MMR and Autism

In light of the recent measles outbreak in Wales, I feel compelled to post an article on the subject of the MMR vaccine and autism. The first and most important thing to note here is that there is NO SCIENTIFIC EVIDENCE of any link between the combined MMR vaccine and autism. Please do take the advice of your local health board and make sure you have your child vaccinated. Measles is a serious disease with a high risk of nasty complications many of which are life changing (for example, deafness) or life threatening (for example, meningitis). No-one wants this for their child.

The reason that vaccination rates dropped dramatically in the 1990s and early 2000s is a small and now thoroughly discredited study by Dr Andrew Wakefield and his colleagues which resulted in a media frenzy around the suggestion that there may be a causal link between the combined MMR vaccine and autism. The key things to note about this study are:

  • It was a fundamentally flawed piece of work with a tiny research group of 12 children.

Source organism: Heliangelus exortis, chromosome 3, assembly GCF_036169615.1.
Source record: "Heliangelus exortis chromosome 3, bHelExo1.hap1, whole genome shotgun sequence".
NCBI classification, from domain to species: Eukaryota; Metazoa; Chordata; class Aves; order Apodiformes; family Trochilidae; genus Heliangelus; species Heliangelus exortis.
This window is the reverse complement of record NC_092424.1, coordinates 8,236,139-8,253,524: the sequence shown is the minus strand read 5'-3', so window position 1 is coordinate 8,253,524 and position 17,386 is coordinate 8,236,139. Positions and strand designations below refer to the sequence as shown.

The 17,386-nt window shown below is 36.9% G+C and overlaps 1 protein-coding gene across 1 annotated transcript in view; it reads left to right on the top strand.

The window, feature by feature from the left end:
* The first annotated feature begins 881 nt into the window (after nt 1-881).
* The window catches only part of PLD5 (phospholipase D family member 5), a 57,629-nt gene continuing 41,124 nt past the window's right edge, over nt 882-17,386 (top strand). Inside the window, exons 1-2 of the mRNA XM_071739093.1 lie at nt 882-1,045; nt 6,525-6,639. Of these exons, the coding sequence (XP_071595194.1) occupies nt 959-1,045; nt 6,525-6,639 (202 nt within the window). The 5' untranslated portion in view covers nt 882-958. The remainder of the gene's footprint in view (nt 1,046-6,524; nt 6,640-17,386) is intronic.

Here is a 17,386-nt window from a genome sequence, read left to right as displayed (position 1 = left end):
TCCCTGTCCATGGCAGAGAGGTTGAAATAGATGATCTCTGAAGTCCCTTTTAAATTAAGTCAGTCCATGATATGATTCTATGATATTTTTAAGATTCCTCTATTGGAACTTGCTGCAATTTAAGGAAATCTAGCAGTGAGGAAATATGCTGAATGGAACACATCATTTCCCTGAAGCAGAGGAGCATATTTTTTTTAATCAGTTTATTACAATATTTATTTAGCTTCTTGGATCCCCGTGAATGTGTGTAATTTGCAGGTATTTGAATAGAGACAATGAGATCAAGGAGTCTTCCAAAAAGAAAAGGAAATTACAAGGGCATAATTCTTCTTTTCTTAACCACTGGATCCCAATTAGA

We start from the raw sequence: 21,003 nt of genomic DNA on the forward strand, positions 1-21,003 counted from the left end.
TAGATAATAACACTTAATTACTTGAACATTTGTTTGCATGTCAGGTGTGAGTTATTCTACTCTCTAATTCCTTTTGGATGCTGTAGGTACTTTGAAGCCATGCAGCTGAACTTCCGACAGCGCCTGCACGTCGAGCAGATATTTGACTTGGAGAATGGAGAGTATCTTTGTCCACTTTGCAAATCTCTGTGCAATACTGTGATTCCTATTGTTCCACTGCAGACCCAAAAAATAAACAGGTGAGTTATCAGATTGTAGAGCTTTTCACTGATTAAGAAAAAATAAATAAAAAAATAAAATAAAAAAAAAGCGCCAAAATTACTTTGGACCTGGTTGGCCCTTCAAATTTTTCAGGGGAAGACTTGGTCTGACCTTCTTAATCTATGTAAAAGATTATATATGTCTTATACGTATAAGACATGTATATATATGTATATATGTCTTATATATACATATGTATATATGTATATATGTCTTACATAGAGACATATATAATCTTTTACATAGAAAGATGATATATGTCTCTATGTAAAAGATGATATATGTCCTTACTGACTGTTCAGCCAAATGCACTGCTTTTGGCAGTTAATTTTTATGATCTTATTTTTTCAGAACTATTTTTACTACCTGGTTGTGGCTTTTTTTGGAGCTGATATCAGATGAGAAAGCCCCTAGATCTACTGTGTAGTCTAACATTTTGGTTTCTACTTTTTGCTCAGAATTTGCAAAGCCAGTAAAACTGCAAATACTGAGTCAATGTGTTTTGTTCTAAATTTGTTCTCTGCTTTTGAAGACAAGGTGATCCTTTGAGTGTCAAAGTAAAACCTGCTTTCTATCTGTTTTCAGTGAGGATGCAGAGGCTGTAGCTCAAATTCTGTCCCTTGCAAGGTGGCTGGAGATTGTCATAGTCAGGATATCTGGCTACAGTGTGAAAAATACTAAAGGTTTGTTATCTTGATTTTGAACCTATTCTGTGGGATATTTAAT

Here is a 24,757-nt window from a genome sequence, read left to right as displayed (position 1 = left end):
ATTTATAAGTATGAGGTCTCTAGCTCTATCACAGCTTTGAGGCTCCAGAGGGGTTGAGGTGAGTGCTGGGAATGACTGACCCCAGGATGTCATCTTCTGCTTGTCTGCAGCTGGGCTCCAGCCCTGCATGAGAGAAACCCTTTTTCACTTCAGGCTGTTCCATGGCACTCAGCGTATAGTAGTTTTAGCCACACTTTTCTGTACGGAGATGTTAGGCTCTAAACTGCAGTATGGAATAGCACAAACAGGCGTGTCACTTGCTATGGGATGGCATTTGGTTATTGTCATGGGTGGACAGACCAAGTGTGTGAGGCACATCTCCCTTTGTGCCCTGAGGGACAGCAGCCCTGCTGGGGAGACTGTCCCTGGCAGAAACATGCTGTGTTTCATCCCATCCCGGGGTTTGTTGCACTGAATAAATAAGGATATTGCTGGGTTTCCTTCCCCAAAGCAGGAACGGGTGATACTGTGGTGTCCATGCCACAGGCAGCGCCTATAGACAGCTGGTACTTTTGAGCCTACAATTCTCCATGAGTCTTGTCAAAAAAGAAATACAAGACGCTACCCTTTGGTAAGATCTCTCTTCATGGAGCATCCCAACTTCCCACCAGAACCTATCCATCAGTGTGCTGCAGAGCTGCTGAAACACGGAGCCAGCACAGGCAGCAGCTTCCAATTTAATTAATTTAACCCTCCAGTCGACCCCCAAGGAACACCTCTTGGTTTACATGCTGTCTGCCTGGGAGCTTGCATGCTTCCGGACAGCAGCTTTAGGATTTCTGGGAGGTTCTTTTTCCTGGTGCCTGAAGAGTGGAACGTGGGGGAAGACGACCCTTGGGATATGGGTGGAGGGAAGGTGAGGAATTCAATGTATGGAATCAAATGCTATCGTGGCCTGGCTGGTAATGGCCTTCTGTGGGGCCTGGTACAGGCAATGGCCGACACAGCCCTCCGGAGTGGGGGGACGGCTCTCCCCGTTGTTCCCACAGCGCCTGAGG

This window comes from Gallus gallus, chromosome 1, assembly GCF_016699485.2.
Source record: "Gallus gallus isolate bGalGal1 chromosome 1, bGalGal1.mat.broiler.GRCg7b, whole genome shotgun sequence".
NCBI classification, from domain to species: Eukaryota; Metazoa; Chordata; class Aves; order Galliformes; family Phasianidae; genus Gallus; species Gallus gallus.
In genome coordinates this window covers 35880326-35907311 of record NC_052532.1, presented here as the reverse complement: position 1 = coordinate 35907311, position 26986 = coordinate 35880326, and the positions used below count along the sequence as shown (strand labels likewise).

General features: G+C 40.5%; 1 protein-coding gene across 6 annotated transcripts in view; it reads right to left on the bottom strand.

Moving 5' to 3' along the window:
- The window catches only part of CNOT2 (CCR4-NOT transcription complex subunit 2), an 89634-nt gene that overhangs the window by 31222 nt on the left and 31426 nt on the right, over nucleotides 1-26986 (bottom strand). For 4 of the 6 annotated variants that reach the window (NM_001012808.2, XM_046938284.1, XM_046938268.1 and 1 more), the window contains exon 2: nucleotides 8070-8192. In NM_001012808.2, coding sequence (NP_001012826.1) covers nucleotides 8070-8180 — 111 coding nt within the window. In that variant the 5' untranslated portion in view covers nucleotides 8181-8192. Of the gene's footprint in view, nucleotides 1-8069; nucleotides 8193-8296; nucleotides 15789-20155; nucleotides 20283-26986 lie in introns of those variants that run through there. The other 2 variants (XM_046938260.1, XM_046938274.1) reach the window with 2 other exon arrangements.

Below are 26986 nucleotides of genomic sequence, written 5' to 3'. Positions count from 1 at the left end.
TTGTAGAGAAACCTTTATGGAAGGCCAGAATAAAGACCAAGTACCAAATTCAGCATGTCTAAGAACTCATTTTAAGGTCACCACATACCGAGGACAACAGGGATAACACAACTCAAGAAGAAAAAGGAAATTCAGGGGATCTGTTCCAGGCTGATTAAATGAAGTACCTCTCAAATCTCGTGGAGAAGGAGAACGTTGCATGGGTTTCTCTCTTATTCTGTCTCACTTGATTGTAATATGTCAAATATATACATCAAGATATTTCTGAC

• It did not even set out to study the effects of the MMR vaccine, a possible link was merely implied in the discussion.
  • Most of the authors have now retracted their involvement in the study.

Since the Wakefield study was published, there have been a variety of very large, scientifically sound studies which have categorically shown that the MMR vaccine is not a primary cause of autism. Key points of these studies are:

  • The number of cases of autism with and without developmental regression have continued to rise in countries like Japan where the combined MMR vaccine has been withdrawn.
  • There was no sudden jump in the number of cases of autism diagnosed after the MMR vaccine was introduced in the UK in 1988. The rise is smooth and gradual.

Almost all researchers now agree that, while autism is certainly being diagnosed more frequently, its causes are complex and unlikely to be down to one single factor, even from a genetic perspective.

You can find more information about MMR & Autism on the website of the National Autistic Society.